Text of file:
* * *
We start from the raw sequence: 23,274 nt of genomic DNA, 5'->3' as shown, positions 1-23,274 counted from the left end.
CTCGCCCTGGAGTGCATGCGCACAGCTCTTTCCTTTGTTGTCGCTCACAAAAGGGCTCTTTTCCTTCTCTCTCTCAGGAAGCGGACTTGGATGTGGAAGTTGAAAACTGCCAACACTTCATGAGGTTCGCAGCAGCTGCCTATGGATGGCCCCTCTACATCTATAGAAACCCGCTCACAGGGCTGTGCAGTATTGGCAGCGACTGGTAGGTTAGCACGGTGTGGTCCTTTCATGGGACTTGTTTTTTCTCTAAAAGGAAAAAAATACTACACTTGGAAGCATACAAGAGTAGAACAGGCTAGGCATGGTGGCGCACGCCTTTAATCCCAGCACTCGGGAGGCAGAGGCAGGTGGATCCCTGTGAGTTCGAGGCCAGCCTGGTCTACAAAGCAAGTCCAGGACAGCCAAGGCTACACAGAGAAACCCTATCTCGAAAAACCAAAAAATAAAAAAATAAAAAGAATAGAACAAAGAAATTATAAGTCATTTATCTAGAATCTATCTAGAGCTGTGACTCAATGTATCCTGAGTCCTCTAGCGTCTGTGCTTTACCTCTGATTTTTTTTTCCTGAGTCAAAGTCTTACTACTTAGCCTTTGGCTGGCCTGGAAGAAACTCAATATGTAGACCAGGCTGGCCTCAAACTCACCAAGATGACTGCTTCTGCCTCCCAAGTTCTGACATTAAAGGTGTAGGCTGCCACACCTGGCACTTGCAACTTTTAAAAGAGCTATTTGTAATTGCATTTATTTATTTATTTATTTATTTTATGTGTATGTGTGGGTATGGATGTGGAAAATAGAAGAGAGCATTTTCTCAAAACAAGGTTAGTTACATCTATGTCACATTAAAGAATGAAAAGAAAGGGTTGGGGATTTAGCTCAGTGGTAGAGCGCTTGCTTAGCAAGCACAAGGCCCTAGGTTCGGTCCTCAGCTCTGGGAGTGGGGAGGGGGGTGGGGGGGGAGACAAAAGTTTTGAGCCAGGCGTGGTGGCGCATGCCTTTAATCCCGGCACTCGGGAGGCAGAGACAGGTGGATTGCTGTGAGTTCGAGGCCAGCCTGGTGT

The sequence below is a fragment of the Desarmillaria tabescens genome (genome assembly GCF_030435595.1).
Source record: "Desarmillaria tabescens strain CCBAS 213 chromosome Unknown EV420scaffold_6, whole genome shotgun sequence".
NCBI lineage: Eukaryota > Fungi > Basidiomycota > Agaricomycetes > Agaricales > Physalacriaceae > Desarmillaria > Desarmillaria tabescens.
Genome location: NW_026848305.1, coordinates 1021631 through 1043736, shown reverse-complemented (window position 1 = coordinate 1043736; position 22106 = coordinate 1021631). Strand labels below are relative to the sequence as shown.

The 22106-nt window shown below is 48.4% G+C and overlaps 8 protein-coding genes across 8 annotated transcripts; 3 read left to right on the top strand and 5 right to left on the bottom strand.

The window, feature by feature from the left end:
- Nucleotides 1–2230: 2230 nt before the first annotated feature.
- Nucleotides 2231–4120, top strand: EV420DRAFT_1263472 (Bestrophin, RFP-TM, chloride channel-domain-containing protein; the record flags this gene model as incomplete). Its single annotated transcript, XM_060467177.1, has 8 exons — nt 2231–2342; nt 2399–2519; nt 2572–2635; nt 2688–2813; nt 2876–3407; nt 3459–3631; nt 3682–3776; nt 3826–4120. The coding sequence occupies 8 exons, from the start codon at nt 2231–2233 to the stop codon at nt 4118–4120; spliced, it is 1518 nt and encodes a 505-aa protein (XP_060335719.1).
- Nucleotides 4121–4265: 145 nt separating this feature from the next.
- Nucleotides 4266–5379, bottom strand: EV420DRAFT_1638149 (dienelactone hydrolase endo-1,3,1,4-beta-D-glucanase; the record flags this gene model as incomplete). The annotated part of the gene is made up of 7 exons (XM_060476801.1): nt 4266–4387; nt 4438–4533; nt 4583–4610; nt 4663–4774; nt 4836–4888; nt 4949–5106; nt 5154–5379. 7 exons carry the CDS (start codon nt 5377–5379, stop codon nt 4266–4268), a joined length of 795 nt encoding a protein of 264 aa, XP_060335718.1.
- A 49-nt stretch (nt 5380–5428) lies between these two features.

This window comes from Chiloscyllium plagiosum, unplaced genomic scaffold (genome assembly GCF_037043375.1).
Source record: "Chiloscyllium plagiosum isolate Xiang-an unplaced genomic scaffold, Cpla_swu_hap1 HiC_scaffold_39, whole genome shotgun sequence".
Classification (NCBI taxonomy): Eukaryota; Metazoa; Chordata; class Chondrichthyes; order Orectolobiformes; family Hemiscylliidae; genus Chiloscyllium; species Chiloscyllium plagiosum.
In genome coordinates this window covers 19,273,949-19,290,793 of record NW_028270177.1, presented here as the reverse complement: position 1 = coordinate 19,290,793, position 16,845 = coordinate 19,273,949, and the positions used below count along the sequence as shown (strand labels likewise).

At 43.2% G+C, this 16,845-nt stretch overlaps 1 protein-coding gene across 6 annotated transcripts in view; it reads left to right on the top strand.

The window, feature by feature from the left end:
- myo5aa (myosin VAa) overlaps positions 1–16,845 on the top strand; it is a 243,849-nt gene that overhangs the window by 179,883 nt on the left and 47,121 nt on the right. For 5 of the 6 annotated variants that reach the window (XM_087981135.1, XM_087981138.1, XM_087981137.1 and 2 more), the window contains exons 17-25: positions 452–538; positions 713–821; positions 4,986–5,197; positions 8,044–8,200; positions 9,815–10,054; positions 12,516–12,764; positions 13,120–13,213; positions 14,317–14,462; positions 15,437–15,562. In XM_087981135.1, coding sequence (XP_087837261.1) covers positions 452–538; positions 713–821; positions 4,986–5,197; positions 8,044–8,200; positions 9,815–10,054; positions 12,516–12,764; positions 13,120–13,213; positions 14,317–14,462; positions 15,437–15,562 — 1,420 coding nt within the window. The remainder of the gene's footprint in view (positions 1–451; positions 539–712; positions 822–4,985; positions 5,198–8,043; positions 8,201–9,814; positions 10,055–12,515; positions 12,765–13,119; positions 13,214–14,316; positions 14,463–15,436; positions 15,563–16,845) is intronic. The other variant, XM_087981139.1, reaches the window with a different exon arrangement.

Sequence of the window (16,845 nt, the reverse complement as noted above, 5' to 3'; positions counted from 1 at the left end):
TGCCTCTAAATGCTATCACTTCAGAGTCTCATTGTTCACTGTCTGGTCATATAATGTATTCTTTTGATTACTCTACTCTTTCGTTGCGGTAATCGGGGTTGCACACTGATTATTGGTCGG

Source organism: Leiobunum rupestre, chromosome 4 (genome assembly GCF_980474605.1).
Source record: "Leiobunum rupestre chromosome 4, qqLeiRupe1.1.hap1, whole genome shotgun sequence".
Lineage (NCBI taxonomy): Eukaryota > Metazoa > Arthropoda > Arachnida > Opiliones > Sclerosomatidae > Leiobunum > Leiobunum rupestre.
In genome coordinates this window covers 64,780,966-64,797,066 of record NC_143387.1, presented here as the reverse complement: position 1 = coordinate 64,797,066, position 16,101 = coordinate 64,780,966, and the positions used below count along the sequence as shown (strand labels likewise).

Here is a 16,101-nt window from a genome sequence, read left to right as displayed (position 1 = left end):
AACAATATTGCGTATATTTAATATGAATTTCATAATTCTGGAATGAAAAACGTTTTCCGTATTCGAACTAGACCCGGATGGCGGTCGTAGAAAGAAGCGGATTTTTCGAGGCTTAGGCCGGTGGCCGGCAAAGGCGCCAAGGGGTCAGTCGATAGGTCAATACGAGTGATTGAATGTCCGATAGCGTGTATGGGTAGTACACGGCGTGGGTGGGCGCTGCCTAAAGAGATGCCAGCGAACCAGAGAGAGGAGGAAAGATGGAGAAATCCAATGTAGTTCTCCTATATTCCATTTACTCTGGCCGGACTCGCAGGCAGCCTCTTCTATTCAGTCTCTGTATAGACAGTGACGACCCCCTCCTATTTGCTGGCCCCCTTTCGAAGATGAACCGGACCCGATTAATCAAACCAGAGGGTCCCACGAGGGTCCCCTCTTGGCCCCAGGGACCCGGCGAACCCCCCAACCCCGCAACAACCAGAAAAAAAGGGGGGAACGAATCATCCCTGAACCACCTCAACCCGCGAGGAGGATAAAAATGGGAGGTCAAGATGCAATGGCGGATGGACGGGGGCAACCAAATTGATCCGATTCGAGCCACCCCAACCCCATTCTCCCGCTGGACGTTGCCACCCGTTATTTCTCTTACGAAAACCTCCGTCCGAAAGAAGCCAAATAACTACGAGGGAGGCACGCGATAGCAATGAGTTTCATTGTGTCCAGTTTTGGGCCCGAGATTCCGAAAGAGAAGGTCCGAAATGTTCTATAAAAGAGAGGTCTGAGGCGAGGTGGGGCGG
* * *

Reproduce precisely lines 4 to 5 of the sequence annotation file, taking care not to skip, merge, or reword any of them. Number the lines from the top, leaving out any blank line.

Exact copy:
Source record: "Desarmillaria tabescens strain CCBAS 213 chromosome Unknown EV420scaffold_6, whole genome shotgun sequence".
NCBI lineage: Eukaryota > Fungi > Basidiomycota > Agaricomycetes > Agaricales > Physalacriaceae > Desarmillaria > Desarmillaria tabescens.